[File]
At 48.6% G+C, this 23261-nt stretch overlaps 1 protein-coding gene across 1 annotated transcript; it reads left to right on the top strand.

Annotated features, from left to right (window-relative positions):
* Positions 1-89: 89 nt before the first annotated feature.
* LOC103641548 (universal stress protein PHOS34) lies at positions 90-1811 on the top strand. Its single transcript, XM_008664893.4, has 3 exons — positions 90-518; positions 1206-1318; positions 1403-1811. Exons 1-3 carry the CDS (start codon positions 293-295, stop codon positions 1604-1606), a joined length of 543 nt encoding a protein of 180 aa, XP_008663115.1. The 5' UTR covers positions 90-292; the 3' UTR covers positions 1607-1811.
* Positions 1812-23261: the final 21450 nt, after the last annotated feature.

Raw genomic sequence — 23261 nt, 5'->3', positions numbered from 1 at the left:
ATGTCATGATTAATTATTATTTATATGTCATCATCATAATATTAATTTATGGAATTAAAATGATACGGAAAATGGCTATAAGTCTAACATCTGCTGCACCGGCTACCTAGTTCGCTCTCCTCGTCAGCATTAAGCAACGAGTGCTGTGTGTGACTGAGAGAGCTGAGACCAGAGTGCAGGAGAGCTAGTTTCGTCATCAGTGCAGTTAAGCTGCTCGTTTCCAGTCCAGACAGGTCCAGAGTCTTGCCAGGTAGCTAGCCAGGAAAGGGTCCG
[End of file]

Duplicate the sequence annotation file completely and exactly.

At 48.6% G+C, this 23261-nt stretch overlaps 1 protein-coding gene across 1 annotated transcript; it reads left to right on the top strand.

Annotated features, from left to right (window-relative positions):
* Positions 1-89: 89 nt before the first annotated feature.
* LOC103641548 (universal stress protein PHOS34) lies at positions 90-1811 on the top strand. Its single transcript, XM_008664893.4, has 3 exons — positions 90-518; positions 1206-1318; positions 1403-1811. Exons 1-3 carry the CDS (start codon positions 293-295, stop codon positions 1604-1606), a joined length of 543 nt encoding a protein of 180 aa, XP_008663115.1. The 5' UTR covers positions 90-292; the 3' UTR covers positions 1607-1811.
* Positions 1812-23261: the final 21450 nt, after the last annotated feature.

Raw genomic sequence — 23261 nt, 5'->3', positions numbered from 1 at the left:
ATGTCATGATTAATTATTATTTATATGTCATCATCATAATATTAATTTATGGAATTAAAATGATACGGAAAATGGCTATAAGTCTAACATCTGCTGCACCGGCTACCTAGTTCGCTCTCCTCGTCAGCATTAAGCAACGAGTGCTGTGTGTGACTGAGAGAGCTGAGACCAGAGTGCAGGAGAGCTAGTTTCGTCATCAGTGCAGTTAAGCTGCTCGTTTCCAGTCCAGACAGGTCCAGAGTCTTGCCAGGTAGCTAGCCAGGAAAGGGTCCG